The 2013 hurricane season ends today and was dramatically less active than had been predicted. That could mean the tropics finally are climbing out from a decades-long period of more and stronger storms. Or it could mean, forecasters stress, next year may be far more active than predicted.
In other words, no one really knows what next season will bring; just this year was predicted to be above-average activity.
In 2013, after three straight seasons that were among the busiest on record, only 13 systems grew to at least tropical storm strength and gained names. Only two of those, Ingrid and Humberto, turned into hurricanes, the lowest total since 1982. And for the first time in 19 years, there were no major hurricanes, at Category 3 or higher on the Saffir-Simpson Scale, with top sustained winds of at least 111 mph.
Forecasters say that a combination of factors, including drier-than-expected air and persistent conditions in the atmosphere over the Gulf of Mexico, Caribbean Sea and tropical Atlantic Ocean led to the weaker season, which started June 1 and ends today.
A normal year has 12 named storms, six hurricanes and three major storms with winds over 110 mph (177 kph). Only one storm, Tropical Storm Andrea, made landfall in the United States. Unlike the U.S., Mexico was battered by eight storms, including three from the Atlantic basin and five from the eastern North Pacific.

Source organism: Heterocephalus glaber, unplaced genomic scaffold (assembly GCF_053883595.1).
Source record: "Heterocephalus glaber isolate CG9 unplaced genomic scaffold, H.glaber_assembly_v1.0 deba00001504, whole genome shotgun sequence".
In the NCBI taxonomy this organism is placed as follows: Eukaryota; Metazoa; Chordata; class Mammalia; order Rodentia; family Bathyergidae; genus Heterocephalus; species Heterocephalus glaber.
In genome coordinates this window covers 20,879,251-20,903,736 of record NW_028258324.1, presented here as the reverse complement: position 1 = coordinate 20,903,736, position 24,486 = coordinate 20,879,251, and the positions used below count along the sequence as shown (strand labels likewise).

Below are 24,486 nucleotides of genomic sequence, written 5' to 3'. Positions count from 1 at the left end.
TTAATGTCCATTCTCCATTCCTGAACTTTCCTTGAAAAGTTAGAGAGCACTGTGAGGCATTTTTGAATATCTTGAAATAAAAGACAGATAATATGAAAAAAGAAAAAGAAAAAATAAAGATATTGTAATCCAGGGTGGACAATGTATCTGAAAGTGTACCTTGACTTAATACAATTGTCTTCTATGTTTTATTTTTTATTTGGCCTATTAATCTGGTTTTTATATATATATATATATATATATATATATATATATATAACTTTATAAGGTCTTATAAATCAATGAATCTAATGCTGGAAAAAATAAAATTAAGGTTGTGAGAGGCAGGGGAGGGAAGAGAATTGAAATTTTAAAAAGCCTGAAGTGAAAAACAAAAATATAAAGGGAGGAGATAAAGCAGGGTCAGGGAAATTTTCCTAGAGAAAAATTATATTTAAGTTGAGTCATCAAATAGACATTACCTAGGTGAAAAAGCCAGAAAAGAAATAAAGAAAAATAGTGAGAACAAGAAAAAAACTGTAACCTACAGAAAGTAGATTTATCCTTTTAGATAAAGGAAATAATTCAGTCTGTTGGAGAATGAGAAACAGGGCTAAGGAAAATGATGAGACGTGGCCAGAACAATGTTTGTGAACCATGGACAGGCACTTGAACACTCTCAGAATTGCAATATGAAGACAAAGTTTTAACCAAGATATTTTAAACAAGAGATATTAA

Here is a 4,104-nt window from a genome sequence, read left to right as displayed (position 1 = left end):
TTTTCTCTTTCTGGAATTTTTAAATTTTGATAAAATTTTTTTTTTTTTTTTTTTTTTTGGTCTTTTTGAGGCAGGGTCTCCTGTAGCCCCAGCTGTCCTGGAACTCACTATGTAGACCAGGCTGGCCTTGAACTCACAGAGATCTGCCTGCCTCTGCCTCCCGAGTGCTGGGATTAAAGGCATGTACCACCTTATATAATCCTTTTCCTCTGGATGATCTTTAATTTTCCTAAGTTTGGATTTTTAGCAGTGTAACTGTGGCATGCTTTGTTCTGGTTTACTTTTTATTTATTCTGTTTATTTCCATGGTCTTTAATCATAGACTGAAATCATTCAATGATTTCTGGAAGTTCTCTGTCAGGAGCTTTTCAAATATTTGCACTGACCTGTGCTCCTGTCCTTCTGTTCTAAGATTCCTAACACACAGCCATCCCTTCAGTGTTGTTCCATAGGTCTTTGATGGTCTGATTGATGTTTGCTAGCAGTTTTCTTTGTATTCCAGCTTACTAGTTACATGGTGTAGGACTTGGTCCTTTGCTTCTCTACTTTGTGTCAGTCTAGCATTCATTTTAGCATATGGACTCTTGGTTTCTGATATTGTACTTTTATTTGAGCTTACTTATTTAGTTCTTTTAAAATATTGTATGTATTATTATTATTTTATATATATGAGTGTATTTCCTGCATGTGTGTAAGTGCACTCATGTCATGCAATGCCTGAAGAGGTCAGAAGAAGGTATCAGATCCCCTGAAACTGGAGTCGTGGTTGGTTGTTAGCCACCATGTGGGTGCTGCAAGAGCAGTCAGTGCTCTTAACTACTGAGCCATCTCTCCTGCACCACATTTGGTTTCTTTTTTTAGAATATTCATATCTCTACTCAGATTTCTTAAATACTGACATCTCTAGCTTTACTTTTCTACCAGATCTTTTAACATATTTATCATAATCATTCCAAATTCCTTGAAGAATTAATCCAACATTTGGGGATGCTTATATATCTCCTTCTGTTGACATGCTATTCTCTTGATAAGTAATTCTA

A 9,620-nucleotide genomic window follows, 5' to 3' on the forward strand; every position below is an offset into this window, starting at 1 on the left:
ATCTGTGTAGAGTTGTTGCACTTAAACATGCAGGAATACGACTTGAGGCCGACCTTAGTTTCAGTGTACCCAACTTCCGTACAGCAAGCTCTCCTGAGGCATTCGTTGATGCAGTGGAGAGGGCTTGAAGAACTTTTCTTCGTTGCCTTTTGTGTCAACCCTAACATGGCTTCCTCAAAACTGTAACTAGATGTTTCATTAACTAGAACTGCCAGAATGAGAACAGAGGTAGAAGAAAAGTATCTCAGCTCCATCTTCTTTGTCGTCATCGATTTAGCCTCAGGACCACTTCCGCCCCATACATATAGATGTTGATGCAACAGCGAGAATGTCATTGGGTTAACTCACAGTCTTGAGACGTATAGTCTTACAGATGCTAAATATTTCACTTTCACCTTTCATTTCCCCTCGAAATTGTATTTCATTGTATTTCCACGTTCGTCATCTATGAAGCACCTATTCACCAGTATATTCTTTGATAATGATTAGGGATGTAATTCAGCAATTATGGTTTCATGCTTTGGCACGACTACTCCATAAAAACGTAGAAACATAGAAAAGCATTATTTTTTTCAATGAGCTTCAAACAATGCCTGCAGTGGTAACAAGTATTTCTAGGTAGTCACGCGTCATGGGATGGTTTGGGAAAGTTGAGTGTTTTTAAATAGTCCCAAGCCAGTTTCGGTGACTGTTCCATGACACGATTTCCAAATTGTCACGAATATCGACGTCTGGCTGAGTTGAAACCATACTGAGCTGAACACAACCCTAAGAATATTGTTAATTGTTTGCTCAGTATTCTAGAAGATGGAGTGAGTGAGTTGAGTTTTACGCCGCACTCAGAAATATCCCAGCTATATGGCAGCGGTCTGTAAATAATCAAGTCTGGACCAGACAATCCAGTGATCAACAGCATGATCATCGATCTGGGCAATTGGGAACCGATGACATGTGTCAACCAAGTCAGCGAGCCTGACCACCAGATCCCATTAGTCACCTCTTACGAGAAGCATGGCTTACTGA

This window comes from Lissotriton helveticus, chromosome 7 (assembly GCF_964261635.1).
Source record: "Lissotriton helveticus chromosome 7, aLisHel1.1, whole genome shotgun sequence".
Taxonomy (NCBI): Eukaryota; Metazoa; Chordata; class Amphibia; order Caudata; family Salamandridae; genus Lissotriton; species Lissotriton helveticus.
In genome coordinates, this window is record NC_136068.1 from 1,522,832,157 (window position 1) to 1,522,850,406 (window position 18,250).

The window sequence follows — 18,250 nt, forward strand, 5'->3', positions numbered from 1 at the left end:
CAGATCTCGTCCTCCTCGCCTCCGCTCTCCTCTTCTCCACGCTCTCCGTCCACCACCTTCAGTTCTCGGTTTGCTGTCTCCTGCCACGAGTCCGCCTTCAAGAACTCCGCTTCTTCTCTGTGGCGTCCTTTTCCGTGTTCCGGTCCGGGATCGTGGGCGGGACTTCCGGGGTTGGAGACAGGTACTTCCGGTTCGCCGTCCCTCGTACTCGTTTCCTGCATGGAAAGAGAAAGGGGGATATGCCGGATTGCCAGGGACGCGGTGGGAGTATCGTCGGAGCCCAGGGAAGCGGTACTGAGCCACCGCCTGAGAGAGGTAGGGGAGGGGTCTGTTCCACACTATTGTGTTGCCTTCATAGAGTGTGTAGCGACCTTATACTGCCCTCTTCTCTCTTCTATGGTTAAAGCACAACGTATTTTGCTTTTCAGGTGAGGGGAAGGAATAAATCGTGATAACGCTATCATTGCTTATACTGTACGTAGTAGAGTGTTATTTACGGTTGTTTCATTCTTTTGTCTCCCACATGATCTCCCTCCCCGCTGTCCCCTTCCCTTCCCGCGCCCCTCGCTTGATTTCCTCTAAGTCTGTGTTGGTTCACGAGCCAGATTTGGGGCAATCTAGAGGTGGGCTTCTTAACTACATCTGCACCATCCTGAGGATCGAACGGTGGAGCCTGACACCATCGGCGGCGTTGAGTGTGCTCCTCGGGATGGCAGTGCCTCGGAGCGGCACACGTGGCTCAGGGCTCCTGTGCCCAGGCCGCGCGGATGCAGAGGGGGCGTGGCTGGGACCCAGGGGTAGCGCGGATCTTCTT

In the Atlantic, hurricane activity tends to come in cycles, with the U.S. being in an active cycle that began in 1995, said Chris Landsea, a forecaster at the National Hurricane Center. The cycles last from 25 to 40 years, so it’s unclear whether 2013 will be harbinger of things to come.
So we have six months to relax before the next season – whatever it may bring.
For information on specific condominium sales activity on Singer Island contact Jeannie at 561-889-6734 or email her at [email protected].
Recipients of the 2012 Ritz Carlton Residences© Singer Island Power Broker Award
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